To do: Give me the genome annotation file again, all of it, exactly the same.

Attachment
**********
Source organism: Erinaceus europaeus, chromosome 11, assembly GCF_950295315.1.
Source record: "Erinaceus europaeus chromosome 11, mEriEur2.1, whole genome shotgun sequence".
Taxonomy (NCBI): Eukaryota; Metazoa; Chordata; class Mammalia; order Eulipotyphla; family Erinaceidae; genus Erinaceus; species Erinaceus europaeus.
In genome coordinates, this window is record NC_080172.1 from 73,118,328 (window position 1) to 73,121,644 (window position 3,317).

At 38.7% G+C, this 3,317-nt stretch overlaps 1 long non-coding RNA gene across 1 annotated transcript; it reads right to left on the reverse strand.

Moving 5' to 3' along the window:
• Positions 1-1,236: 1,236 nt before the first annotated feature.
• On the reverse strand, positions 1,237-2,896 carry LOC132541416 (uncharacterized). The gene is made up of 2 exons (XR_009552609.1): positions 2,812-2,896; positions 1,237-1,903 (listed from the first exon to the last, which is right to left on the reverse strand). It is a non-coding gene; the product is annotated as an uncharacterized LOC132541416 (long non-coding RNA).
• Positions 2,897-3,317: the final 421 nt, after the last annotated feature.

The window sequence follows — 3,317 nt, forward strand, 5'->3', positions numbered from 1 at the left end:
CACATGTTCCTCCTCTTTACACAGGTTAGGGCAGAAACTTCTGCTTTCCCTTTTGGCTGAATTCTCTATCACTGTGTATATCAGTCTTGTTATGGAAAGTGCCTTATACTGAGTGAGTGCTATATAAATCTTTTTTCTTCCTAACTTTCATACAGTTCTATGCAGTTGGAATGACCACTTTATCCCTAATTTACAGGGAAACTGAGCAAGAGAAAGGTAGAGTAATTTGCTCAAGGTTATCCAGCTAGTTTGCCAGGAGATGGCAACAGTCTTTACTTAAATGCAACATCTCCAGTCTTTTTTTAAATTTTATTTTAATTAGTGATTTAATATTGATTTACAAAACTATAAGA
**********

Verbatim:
Source organism: Erinaceus europaeus, chromosome 11, assembly GCF_950295315.1.
Source record: "Erinaceus europaeus chromosome 11, mEriEur2.1, whole genome shotgun sequence".
Taxonomy (NCBI): Eukaryota; Metazoa; Chordata; class Mammalia; order Eulipotyphla; family Erinaceidae; genus Erinaceus; species Erinaceus europaeus.
In genome coordinates, this window is record NC_080172.1 from 73,118,328 (window position 1) to 73,121,644 (window position 3,317).

At 38.7% G+C, this 3,317-nt stretch overlaps 1 long non-coding RNA gene across 1 annotated transcript; it reads right to left on the reverse strand.

Moving 5' to 3' along the window:
• Positions 1-1,236: 1,236 nt before the first annotated feature.
• On the reverse strand, positions 1,237-2,896 carry LOC132541416 (uncharacterized). The gene is made up of 2 exons (XR_009552609.1): positions 2,812-2,896; positions 1,237-1,903 (listed from the first exon to the last, which is right to left on the reverse strand). It is a non-coding gene; the product is annotated as an uncharacterized LOC132541416 (long non-coding RNA).
• Positions 2,897-3,317: the final 421 nt, after the last annotated feature.

The window sequence follows — 3,317 nt, forward strand, 5'->3', positions numbered from 1 at the left end:
CACATGTTCCTCCTCTTTACACAGGTTAGGGCAGAAACTTCTGCTTTCCCTTTTGGCTGAATTCTCTATCACTGTGTATATCAGTCTTGTTATGGAAAGTGCCTTATACTGAGTGAGTGCTATATAAATCTTTTTTCTTCCTAACTTTCATACAGTTCTATGCAGTTGGAATGACCACTTTATCCCTAATTTACAGGGAAACTGAGCAAGAGAAAGGTAGAGTAATTTGCTCAAGGTTATCCAGCTAGTTTGCCAGGAGATGGCAACAGTCTTTACTTAAATGCAACATCTCCAGTCTTTTTTTAAATTTTATTTTAATTAGTGATTTAATATTGATTTACAAAACTATAAGA